What can be expected is not, of course, immediate agreement. No-body suggests that immediate agreement can be expected on reforms of this kind, however necessary we, or some of us, may believe them to be. To start with, as I see it, there should simply be a conference of the Six and the four candidates in order to discover how progress can best be made, whether inside W.E.U. or inside an enlarged W.E.U., or even outside W.E.U. altogether. This conference should try to agree on great questions of principle, leaving the details to be worked out by a high-level expert commission which would have to report to the next meeting of the conference, say within six months' time. By such means progress may be possible; it just will not be possible on any other basis.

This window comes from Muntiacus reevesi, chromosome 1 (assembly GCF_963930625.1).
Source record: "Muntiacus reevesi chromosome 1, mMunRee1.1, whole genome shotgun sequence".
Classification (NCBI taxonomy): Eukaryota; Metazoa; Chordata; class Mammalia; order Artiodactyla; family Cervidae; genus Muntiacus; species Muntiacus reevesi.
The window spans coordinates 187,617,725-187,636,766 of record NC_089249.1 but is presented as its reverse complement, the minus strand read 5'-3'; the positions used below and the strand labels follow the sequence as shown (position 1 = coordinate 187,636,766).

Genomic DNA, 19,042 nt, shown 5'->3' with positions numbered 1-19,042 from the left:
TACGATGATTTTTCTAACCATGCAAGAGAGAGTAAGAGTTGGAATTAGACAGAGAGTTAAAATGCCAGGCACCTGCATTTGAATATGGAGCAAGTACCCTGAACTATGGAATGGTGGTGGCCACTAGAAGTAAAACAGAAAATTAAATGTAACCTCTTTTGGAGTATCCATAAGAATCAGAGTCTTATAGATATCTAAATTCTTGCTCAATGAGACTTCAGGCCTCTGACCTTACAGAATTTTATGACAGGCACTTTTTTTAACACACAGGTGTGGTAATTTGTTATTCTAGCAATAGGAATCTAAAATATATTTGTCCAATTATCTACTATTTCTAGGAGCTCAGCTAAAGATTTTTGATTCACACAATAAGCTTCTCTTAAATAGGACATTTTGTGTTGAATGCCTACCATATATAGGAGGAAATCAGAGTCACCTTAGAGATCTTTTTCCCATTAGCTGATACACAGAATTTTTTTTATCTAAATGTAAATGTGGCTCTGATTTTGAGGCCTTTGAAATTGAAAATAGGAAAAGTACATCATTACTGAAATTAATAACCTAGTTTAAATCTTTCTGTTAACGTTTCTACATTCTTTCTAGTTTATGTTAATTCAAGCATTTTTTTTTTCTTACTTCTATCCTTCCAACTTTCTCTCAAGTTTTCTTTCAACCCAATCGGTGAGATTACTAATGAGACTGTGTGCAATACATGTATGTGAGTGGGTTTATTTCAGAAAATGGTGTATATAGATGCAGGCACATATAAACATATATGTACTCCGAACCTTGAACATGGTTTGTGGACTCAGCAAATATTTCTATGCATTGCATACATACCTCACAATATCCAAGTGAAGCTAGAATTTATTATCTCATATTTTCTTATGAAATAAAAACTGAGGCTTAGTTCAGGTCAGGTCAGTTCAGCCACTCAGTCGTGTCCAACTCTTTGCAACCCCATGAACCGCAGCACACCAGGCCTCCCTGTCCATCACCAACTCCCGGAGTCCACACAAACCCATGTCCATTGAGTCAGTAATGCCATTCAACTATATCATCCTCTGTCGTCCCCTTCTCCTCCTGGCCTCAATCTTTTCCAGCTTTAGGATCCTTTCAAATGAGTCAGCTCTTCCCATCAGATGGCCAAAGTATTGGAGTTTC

I should be most grateful if the representative of the Government who is to wind up—I think the noble Lord, Lord Chalfont—could say whether the Government feel that a conference of the kind that I have described is at all likely; and in any case, likely or not, whether they themselves would favour it. It is quite useless to suggest that all such negotiations should be conducted within the framework of the present Brussels Commission, obviously overworked as it would be, and in any case quite incompetent to advise on matters of defence and foreign policy. As I see it, political and indeed monetary negotiations should run parallel with the economic negotiations during the next two or three or four years.